Northern Mummy

General thoughts and wittering about all sorts of things

Don’t lose the Wonder

on February 15, 2013

WARNING! THIS IS VERY LONG!  I read recently in Tim Chester’s Will You Be My Facebook Friend? (enjoying it so far btw) that nobody reads blog posts longer than 400 words. Nobody ever told me this before, and given that I tend to read anything if I’m interested in the subject, I’m in a quandary about it.  Is it true?  Does that mean this is too long, at a shocking 5 times the length? I am verbose – possibly even garrulous, but as I think I’ve discussed before, this wouldn’t be me if I wasn’t.  So if you have an opinion on long posts, leave me a note and let me know.  I’ve put subheadings in to make it (hopefully) easier to look at.

Finally, my review

209751_492987144053413_655733065_oA while ago I promised you my thoughts on the film of Les Misérables and I’m finally getting round to sharing them. Other post ideas and distractions such as illness (I’m not really the fragile flower I sometimes come across, but I suffer – relatively mildly – from several chronic conditions which mean that life is put on hold periodically whilst I deal with the latest bout) got in the way in the meantime, but today I’m able to get down to it.

In a nutshell, I thoroughly enjoyed the film. As you’ll know from my previous post, I’m a long-term fan of the stage show and my desire to see the film was partly to enjoy the action once more (and more cheaply and conveniently than going to London) and partly out of interest to see how it would translate onto screen.

It’s important to say from the outset that, as a film of the stage show (I never know whether to call it a musical or an opera!) it must, in my opinion be compared to that version. There have been films made in the past based on the book which could be approached differently, and the stage show itself could also be reviewed in comparison the the book (which I’ve only read part of) but this film really needs to be looked at in the context of its immediate parent. Ultimately I think the translation worked rather well. If you’re familiar with it from the theatre, you’ll know that the set is fairly minimal so that it can all be worked out on a revolving floor in the centre of the stage, using light and image projections onto the floor to add extra effects. The audience sees one side of the set at a time (and one assumes that on the other side any necessary alterations are being made in time for the next 180 degree revolution), and at times the set rotates to reveal a still tableau which can be as effective as action or a song in other parts of the show. One example is after the barricade scene when the audience (whose perspective has been from the revolutionaries’ side) is then able to see the fallen – without wanting to give too much away! – on the other side. These still images are pretty iconic and I had my concerns about how the film would be able to replicate or replace them, but I was really impressed with the way it was done.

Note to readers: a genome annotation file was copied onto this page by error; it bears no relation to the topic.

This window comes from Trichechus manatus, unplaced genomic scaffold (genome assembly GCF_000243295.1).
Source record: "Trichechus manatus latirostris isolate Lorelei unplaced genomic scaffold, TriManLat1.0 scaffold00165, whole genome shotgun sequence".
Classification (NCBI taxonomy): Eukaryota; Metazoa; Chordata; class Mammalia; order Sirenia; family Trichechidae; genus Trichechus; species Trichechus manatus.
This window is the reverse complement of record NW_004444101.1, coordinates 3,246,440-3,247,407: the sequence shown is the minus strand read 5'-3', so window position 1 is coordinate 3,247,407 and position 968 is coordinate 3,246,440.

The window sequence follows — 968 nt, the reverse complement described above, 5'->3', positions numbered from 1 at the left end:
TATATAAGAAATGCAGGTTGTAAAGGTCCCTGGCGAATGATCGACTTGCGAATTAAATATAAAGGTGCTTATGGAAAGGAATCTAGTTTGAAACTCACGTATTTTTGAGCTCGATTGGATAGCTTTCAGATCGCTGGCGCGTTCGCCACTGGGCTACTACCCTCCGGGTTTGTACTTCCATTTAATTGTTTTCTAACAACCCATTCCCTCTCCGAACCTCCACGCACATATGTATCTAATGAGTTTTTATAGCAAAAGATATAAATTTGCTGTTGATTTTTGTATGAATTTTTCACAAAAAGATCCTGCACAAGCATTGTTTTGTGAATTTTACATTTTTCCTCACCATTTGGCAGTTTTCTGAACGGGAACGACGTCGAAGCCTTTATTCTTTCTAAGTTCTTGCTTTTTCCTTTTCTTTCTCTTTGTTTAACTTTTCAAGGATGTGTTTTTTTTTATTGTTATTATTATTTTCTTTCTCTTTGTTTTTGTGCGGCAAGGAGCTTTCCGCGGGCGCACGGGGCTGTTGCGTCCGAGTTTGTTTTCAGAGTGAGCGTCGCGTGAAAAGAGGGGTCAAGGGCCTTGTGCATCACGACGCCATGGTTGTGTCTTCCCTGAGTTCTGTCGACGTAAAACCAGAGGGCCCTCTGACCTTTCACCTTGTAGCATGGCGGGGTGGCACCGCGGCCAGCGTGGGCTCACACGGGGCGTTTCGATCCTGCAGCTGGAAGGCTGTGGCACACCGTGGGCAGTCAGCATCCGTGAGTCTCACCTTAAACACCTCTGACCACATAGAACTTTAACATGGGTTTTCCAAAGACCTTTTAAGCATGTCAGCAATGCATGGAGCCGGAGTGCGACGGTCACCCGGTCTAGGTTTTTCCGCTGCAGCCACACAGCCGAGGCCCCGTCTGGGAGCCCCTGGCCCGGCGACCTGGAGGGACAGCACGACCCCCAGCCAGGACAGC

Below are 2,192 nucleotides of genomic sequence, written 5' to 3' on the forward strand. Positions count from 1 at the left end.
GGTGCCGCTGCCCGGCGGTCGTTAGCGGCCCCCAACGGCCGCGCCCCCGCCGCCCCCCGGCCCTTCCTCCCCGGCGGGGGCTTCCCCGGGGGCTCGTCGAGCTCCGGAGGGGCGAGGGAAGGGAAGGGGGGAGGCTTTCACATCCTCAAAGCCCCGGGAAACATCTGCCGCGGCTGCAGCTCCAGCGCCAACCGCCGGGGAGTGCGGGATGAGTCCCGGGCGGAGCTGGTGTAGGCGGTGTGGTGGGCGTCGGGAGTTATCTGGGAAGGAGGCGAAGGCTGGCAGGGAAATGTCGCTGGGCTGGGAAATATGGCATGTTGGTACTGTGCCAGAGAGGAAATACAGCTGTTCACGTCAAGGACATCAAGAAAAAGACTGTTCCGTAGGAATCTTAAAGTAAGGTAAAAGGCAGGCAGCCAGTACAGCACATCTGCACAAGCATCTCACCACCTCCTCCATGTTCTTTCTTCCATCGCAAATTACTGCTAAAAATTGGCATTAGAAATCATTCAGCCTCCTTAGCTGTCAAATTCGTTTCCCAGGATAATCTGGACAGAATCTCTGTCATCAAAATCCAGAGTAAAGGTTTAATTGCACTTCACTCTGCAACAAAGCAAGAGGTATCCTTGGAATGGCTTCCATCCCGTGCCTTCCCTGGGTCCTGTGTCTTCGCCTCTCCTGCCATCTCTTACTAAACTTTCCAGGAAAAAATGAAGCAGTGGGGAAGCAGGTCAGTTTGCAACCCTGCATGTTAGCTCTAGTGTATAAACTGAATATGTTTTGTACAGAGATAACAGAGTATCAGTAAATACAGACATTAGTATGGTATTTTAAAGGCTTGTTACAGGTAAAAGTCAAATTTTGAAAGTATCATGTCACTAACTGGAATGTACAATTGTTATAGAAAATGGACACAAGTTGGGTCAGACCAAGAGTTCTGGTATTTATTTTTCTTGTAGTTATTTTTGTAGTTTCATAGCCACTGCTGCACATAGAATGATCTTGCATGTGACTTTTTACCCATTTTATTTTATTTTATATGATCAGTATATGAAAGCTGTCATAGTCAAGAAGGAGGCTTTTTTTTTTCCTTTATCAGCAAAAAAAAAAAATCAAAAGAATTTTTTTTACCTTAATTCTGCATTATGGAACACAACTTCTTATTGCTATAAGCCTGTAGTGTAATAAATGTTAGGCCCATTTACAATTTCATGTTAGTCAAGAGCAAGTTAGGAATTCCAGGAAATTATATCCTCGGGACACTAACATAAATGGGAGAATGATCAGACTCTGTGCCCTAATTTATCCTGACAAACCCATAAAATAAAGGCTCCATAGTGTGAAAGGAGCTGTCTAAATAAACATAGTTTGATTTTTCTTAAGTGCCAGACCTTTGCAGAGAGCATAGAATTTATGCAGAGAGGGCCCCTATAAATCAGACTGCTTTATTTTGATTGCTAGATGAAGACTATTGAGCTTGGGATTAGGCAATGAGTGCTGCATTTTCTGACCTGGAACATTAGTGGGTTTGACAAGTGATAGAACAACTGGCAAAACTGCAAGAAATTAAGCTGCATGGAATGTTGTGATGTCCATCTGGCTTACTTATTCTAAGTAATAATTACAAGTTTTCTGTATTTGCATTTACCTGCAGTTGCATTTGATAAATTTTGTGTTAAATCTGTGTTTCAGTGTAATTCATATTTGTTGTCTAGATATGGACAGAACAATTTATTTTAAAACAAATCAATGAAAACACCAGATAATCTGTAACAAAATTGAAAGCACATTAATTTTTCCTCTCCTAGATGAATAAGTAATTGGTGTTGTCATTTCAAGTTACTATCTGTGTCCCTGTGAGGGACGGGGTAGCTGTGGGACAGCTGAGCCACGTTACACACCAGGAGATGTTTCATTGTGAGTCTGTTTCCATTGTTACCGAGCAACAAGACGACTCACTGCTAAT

Obviously there were many differences in the way the film was set, but I felt that all of them worked well and took advantage of the medium and space available. Probably the most striking, just because it’s the opening scene, is when we see Jean Valjean (Prisoner 24601) and his fellow-convicts at work as they lament their fate in the song Look Down. On stage they are lined up breaking rocks, but on screen they are faced with the immense and altogether more visually spectacular feat of hauling a huge ship into the dry dock. This scene allows for a useful detail to be included, of the prison officer Javert commanding Valjean to “Fetch the sail” which involves the use of his unexpected strength to lift the ship’s mast, thus contextualising Javert’s later comparison of “Monsieur Madeleine” to the prisoner he once knew, when he sees him free a man trapped under a cart.

Another interesting feature of the film which differed from the theatre was in the reinsertion of the “fourth wall”. On stage, some of the narrative (especially scene-setting) is directed specifically at the audience as if they were somehow involved in the action. Highly appropriate for the theatre, but not so much for the cinema, so instead, the action is contrived to suit the conversational tone of the libretto by providing a new audience. So, for example, Gavroche’s How do you do… piece is directed at the surprised passengers in a carriage on which he’s hitched a ride, as he hangs upside down and addresses them through the window!